caption The Cienega at Balmorhea State Park. (Photo by Sarai Brinker)

The water flows from the pool through a series of channels into a restored wetland/cienega system in Balmorhea State Park built by the Texas Parks and Wildlife Department in 1979. From there the water runs through a series of ditches until it reaches Balmorhea Lake. The movement of water from the pool through the canals to the cienega is managed to ensure the survival of two endangered fish species.

Life in San Solomon Springs

Plants of San Solomon Springs

Because the water entering the San Solomon Springs has a low nutrient content, there is very little growth of phytoplankton in the pool. The lack of plankton is one reason that the water in the pool is so clear. Because the pool is relatively shallow (max depth < 7m, 22 feet), there is good light penetration to the bottom of the pool. Thus, most of the plants in San Solomon Springs are either benthic periphyton or benthic submerged macrophytes. Virtually every smooth substrate in the pool is covered by a layer of periphyton. This is true of the bottom of the swimming pool and the rocks at the bottom of the natural part of the pool.


caption Chara. (Source: AP Biology blogspot)

The dominant macrophyte in the pool is an alga in the genus Chara (stoneworts, muskgrass, or skunkweed) from the Order Charales. The about 250 living species of algae in this order grow most commonly in fresh water. Because of its large size, Chara is often mistaken for a flowering plant, but Chara is a green algae that lacks true leaves or roots.

The fact that submerged aquatic vegetation (1) requires less structural material, (2) does not require a well-developed root system, (3) does not require well-developed xylem system, and (4) does not require the production of true leaves, allows macroalgae to be highly successful. Chara has a stem-like body with whorls of branching leaf-like structures (from 6 – 16 branches per node) occurring at nodes that can grow up to 1 meter (3 feet) in length. The long, narrow “leaves” of Chara have the high surface area to volume ratio necessary to pick up nutrients and carbon dioxide by diffusion. Chara is attached to the bottom by structures known as rhizoids, which serve no role in the uptake of nutrients or water. Chara is made up of giant cells that can be several inches long. The gray-green plants have a gritty feel because the surface is coated by calcium (probably to deter herbivores). They have a characteristic musky, garlic-like odor that arises from chemical produced by the plants to make them unpalatable to herbivores.

Reproduction in Chara involves the production of motile sperm in structures known as antheridia and eggs produced in structures known as oogonia. After sperm are released into the water column, they swim to the eggs that are still held on the plant where fertilization occurs.

Animals of San Solomon Springs


caption Red-rimmed melania, Melanoides tuberculata. (Source: U.S. Geological Survey)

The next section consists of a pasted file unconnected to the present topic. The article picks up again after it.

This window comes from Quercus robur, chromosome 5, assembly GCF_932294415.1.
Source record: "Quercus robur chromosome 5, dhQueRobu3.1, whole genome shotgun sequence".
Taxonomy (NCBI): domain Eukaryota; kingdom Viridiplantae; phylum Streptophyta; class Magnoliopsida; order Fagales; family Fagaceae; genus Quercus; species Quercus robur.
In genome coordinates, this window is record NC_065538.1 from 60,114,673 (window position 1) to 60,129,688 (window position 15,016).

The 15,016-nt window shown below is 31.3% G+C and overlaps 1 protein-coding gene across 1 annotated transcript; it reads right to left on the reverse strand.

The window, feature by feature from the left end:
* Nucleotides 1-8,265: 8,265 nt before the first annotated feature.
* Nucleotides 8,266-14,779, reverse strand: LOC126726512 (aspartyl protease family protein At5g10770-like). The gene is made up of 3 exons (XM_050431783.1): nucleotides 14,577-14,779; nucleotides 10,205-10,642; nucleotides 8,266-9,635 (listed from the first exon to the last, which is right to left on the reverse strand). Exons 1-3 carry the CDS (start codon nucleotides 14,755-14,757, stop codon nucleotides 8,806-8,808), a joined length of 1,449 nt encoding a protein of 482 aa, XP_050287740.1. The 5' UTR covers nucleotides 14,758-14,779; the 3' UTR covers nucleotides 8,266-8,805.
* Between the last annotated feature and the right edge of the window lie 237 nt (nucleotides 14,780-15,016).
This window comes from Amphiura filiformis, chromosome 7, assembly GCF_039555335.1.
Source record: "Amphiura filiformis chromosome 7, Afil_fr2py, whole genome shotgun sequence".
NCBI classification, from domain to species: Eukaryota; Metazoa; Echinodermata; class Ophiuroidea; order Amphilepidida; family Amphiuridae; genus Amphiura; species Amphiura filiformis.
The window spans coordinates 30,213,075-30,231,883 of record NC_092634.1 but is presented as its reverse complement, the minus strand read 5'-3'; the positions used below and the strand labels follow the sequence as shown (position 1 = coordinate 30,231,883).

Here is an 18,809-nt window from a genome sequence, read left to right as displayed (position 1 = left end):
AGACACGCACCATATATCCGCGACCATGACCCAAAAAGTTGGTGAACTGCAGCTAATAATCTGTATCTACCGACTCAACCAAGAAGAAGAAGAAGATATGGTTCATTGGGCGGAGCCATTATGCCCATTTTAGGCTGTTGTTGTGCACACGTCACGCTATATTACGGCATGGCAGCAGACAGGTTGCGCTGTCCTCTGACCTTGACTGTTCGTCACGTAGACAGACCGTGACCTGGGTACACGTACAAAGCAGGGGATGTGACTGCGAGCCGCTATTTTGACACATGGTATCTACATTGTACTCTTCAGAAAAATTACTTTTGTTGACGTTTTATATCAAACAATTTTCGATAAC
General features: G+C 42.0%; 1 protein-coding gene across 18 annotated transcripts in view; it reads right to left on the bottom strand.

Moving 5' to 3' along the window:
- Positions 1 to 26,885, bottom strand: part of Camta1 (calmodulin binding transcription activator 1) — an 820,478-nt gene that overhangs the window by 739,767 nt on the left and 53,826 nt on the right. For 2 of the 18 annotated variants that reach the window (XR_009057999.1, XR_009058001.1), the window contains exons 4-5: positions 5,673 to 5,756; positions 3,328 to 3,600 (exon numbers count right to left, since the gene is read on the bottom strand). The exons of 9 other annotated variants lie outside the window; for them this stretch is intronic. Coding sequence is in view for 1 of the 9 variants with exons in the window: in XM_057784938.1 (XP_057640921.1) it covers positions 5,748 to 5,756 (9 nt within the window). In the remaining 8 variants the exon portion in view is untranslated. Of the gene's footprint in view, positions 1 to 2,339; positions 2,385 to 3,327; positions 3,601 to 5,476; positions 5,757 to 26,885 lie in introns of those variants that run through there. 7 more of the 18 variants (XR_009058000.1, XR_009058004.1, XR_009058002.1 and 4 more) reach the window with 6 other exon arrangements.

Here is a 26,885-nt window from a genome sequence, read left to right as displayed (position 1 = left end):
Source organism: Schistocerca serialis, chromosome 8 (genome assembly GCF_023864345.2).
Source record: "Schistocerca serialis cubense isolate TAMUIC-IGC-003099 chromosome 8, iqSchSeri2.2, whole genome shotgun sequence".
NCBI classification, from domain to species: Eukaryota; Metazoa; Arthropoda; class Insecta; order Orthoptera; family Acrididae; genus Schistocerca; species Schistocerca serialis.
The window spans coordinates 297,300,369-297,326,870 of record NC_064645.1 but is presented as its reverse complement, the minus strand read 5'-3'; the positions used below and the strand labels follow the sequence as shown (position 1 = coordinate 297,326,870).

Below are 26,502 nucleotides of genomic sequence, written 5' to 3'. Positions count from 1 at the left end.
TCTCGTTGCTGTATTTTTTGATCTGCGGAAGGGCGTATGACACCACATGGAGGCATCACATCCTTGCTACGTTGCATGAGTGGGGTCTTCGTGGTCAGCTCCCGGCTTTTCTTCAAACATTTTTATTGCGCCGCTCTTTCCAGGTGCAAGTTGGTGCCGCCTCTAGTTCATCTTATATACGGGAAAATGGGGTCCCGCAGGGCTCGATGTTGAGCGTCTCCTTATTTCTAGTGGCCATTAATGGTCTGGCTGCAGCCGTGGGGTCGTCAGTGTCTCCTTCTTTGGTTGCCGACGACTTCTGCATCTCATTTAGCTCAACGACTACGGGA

The most common snail in the pool and canal is the red-rimmed melania (Melanoides tuberculata). This species is native to tropical areas of Africa and Asia. They were originally imported to the United States for use in aquaria and were subsequently released to the wild when people dumped out the contents of their aquaria. The red-rimmed melania has an elongate conical shell, usually having 5 whorls. They usually reach 30 – 36 millimeters (1.18 - 1.42 inches) in size. They are herbivorous, feeding mostly on microalgae. They are mostly active at night and spend the day hidden or buried. They may reproduce sexually or parthenogenetically (asexual reproduction). They are viviparous (the young are born alive) and brood their young in a brood pouch. The number of young produced depends on the size of the snail, ranging from 1 – 70 young.

Native snails found in San Solomon Springs, the Phantom Cave snail (Cochliopa texana) and the Phantom Springsnail (Tyronia cheatumi ), are endangered because they are only found in three spring systems (Phantom Lake, San Solomon, and East Sandi Springs). The Phantom Cave snail is a small snail (1 – 1.4 millimeters, 0.04 - 0.045 inches long) found living on firm substrates (rocks and vegetation). They produce live young, but rather than caring for a large brood at the same time, young are produced serially. They feed on detritus and periphyton, with diatoms making up much of their diet. The abundance of these snails may have been greatly reduced because of competition with the introduced red-rimmed mealania. The Pecos assiminea snail (Assiminea pecos) is an endangered semi-aquatic snail that is found at the nearby East Sandia Springs, but is not found in San Solomon Springs.


If you turn over a a few rocks on the bottom of the pool, then you will probably see some arthropods.


caption Crayfish in San Solomon Spring.

caption Gammarus pecos.

Crayfish are decapod crustaceans (lobsters, crayfish, shrimps, and crabs) and have 5 pairs of legs, the first of which is modified to form their well-developed pincers. Each of the body segments has appendages that have been modified to perform a variety of functions. Crayfish are omnivores that can feed on living animal and plant material or on detritus.


The amphipods found in the pool, Gammarus pecos, are omnivorous amphipods that are active at night feeding on algae and organic debris, including carrion.


Channel catfish